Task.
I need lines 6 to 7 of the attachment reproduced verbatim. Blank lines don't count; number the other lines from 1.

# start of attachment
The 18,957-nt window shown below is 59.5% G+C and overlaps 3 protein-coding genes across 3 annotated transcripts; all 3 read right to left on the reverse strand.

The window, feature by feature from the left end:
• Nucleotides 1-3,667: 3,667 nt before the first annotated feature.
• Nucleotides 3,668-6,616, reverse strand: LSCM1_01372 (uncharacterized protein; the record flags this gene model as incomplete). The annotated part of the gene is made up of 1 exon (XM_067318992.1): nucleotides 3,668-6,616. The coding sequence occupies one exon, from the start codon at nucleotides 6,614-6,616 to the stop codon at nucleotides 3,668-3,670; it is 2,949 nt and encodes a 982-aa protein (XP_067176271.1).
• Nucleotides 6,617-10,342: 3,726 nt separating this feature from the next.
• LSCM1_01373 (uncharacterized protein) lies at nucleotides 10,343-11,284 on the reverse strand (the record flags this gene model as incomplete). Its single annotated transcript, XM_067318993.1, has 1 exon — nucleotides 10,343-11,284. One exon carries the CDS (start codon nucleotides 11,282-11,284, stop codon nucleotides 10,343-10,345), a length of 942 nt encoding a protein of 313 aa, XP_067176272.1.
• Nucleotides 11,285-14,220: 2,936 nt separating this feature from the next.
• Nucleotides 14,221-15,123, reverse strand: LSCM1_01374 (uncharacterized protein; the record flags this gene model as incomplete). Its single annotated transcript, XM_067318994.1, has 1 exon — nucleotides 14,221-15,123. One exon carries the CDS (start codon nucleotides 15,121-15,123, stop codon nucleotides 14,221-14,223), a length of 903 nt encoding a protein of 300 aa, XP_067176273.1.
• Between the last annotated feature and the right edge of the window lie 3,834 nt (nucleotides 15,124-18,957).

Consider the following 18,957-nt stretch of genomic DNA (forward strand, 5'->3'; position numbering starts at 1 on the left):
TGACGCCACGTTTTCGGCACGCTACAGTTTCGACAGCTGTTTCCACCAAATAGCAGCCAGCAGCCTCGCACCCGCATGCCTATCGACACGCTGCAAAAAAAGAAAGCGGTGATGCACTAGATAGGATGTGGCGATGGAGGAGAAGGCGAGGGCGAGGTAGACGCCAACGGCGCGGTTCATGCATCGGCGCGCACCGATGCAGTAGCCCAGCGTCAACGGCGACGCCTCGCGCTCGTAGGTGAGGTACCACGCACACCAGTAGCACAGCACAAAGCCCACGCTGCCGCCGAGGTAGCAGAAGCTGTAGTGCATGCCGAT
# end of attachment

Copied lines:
• LSCM1_01373 (uncharacterized protein) lies at nucleotides 10,343-11,284 on the reverse strand (the record flags this gene model as incomplete). Its single annotated transcript, XM_067318993.1, has 1 exon — nucleotides 10,343-11,284. One exon carries the CDS (start codon nucleotides 11,282-11,284, stop codon nucleotides 10,343-10,345), a length of 942 nt encoding a protein of 313 aa, XP_067176272.1.
• Nucleotides 11,285-14,220: 2,936 nt separating this feature from the next.